As conflicts continue and geopolitical tensions rise, public and private sector organisations must be extra vigilant and on heightened alert for malicious cyber activity targeting their networks. Borders do not exist in cyberspace and once malware is deployed it can infect vulnerable systems worldwide.
It may seem ironic that a physical security solution designed to protect people and property can provide an entry point for cybercriminals. But because these systems – video surveillance, access control, alarms, communications, and more – are increasingly connected to a range of IoT devices, networks and IT infrastructure, they can be quite vulnerable.
While security teams are regularly on the alert to ward off attacks designed to remotely stop the video feed from a camera, open or lock a door, or disrupt critical building systems, most cyber-attacks are not intended to compromise the physical safety of people or property. Instead, these attacks target applications, files and data managed by IT. An attack that originates in a camera can find its way through the network to block access to critical applications; lock and hold files for ransom; and steal personal data.
Closing the Gaps
To determine the cyber risk of physical security systems, organisations should conduct a posture assessment, creating and maintaining an inventory of all network-connected devices and their connectivity, firmware version and configuration. As part of the assessment, they must identify models and manufacturers of concern. They should also document all users with knowledge of security devices and systems.
The review can pinpoint devices and systems that should be replaced. When developing a replacement program, organisations should prioritise strategies that support modernisation. One effective approach is to unify physical and cybersecurity devices and software on a single, open architecture platform with centralised management tools and views.
Additionally, while it’s a bigger undertaking, it is highly recommended that organisations bring cybersecurity and physical security teams together to work collaboratively and proactively, so they can develop a comprehensive security program based on a common understanding of risk, responsibilities, strategies, and practices.
Ongoing Best Practices
Once secure devices and protocols are in place, organisations should follow best practices to keep physical security systems safe and sound.
Security monitoring. Ensure all network-connected physical security devices are monitored and managed by the IT tools for network and security management. Also check for features in the video management system (VMS) and access control system (ACS) that provide alerts or data for use by IT’s network and security monitoring tools.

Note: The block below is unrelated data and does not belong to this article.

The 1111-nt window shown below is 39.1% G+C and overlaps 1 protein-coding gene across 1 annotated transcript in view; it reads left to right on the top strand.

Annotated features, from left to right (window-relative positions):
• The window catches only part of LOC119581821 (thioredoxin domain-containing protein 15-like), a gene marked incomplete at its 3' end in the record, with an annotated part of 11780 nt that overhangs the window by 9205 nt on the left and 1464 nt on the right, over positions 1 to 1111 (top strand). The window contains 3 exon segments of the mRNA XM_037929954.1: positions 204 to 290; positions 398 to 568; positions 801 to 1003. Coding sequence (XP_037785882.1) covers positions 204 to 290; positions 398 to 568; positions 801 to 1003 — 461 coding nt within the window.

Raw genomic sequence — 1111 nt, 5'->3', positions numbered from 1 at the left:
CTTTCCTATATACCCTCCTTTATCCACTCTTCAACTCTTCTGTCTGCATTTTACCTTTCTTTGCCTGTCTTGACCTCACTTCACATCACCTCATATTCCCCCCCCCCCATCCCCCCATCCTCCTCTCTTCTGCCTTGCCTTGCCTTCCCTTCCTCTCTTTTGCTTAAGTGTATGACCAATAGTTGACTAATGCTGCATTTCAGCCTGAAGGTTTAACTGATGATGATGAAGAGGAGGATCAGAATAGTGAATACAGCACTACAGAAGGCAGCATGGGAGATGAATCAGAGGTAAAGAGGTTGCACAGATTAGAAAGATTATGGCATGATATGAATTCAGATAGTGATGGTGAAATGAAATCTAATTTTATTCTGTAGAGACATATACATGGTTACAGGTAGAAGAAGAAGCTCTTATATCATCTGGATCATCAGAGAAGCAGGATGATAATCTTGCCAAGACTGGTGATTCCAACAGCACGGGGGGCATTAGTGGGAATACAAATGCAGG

Protection measures. Use secure protocols to connect devices to the network. Disable access methods that support a low level of security protection, and continually verify configurations of security features and alerts. Of course, replace default passwords with new ones that are changed on a regular schedule.
Encryption. End-to-end encryption offers the most security to protect video streams and data as they travel from the physical security device to a management system for viewing. Also ensure that encryption protects these files and data while in storage.
Access defenses. Strengthen the security of user and device access with a multilayer strategy that includes multifactor access authentication and defined user authorisations.
Software updates. One management function that can be overlooked when cybersecurity and physical security teams are separate is installation of software updates and patches. Define who is responsible for maintaining awareness of when updates are available, and who vets, deploys and documents updates on all devices and systems.
Supply chain. Ensure that all suppliers of hardware and software for your physical security systems – including manufacturers of components within OEM solutions -- take cybersecurity into account in the development of their solutions, right from the design stage. They should communicate transparently about their possible vulnerabilities, do everything possible to remedy them, and assume their responsibilities in the event of a breach.
There is no such thing as zero risk when it comes to cybersecurity. By recognising that physical and cyber domains are interdependent, by applying best practices and implementing systematic cyber-hygiene policies, organisations can dramatically reduce risk and strengthen security, even as cyber-threats grow more sophisticated and targeted amidst global political turmoil.